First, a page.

My children and I have enjoyed Lucille, the neighbor across the street from our Grammy's house since 1994. She recently passed away at a very old age and lived a wonderfully happy and prosperous life. She used to bake cookies and fudge every Christmas and bring it over for us all to enjoy. Among other talents, Lucille was a seamstress and made many costumes and outfits for my children and herself. For years we would enjoy watching her leave on Saturday nights to attend the Eastern Star dances, even then well into her eighties. She would proudly sashay down the stairs leading from her light pink house and step into her light pink Cadillac (no, she never sold Mary Kay, that is a different pink). The swish and swirl of her petticoats under her knee length frilly gown could be heard literally, from across the street. She was a petite blue eyed beauty. We have been able to mourn our dear Lucille. We know that she has passed on, and that her husband, Arthur, who preceded her in death was there with open arms to welcome her into happy heaven place.
Herein lies my personal dilemma. I have been prompted by Lucille's Granddaughter and my family to "go through" her things before, during and after the estate sale for things I would like to have. It seems so forward and just plain wrong. But, I also understand, it has to be done. When we pass away, we don't get to pack our bags, then go. We leave our stuff behind for others to manage. I got that, and it has been said to me so many times this week. I feel so guilty perusing her belongings and saying things like, "Oh, this is lovely, I would love to have this", and "That is some good stemware, do you mind if I take the whole set?" I am having a house party this Saturday and I need wine glasses. Lucille, being the belle of the ball that she was, had every type of serving set and stemware you could imagine.
Anyone who knew Lucille knows she would giggle herself pink if she knew I was carrying on the party throwing tradition with her stemware in the lead. That is what she would have wanted. Her Granddaughter has made many trips to drive to the home to get Lucille's affairs in order. Having the garage sale this weekend was one of those. I got greedy and took for myself every piece of china that had Lucille's name on it and I knew she painted herself. I didn't want anyone who didn't know her to have something she had spent her time creating. How could they appreciate these things like my children can? It didn't help that my children's father and my ex-husband, walked up during my peeking through the things and said, "Stop looking like a homeless bum, don't you have enough stuff already?" Funny man, especially when he is actually moving into the house with our children next week.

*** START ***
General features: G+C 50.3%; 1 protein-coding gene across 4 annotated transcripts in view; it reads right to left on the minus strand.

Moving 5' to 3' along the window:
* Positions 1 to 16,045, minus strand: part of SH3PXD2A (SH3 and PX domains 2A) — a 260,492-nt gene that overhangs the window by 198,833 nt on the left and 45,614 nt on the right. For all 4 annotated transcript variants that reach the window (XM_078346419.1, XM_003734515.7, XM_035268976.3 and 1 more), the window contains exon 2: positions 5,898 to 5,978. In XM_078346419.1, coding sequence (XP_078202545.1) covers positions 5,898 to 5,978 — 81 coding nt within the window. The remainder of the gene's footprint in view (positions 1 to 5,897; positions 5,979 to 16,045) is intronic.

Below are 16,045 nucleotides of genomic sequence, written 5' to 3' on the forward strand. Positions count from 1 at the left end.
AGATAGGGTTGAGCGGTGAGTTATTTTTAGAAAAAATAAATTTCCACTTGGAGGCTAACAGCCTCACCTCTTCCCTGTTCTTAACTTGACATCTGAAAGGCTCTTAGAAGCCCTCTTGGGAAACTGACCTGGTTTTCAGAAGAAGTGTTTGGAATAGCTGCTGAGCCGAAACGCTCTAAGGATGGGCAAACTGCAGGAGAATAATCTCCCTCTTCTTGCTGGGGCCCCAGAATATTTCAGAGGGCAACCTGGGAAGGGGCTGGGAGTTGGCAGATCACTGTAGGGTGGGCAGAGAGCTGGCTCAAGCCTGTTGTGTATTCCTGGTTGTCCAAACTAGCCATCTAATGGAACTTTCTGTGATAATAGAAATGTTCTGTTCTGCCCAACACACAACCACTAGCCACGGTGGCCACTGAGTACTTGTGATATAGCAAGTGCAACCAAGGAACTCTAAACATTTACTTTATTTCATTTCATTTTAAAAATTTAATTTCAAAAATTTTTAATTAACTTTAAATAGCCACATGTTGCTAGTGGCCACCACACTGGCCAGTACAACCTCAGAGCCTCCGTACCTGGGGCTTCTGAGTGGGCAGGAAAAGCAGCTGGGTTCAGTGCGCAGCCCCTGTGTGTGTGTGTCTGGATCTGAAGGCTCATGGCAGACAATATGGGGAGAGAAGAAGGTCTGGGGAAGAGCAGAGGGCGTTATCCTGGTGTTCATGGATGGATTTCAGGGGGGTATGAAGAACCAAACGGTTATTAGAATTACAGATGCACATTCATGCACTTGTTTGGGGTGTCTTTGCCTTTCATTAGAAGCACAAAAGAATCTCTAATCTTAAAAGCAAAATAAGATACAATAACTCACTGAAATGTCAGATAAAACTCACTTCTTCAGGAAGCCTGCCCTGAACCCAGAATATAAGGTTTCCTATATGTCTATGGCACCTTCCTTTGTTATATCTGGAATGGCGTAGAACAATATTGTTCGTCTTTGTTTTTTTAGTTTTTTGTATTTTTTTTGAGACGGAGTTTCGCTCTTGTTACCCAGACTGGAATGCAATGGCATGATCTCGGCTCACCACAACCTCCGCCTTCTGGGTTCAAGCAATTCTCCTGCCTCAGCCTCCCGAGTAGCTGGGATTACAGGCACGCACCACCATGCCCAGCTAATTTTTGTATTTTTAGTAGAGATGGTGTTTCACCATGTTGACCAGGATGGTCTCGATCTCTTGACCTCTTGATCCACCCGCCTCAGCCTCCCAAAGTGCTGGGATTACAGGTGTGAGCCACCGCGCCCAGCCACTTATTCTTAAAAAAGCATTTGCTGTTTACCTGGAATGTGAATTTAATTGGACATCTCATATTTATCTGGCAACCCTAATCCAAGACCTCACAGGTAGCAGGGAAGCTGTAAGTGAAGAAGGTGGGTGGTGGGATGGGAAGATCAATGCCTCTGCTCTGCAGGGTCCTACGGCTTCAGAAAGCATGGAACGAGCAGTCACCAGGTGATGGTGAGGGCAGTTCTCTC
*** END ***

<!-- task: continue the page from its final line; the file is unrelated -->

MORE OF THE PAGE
Here is how the story ends. I took about five boxes worth of fine dining and chinaware. Expensive and classy stuff, as well as many handmade and handpainted pieces. I spent hours cleaning it all and rearranging my china hutch to proudly display the delicate handpainted china plates and cups of Lucille Mays. I will serve my guests and make a toast to a beautiful woman who I hope I am just like when I grow up.
Rest in peace Ms. Lucille.Sorry I went through your stuff when you weren't there.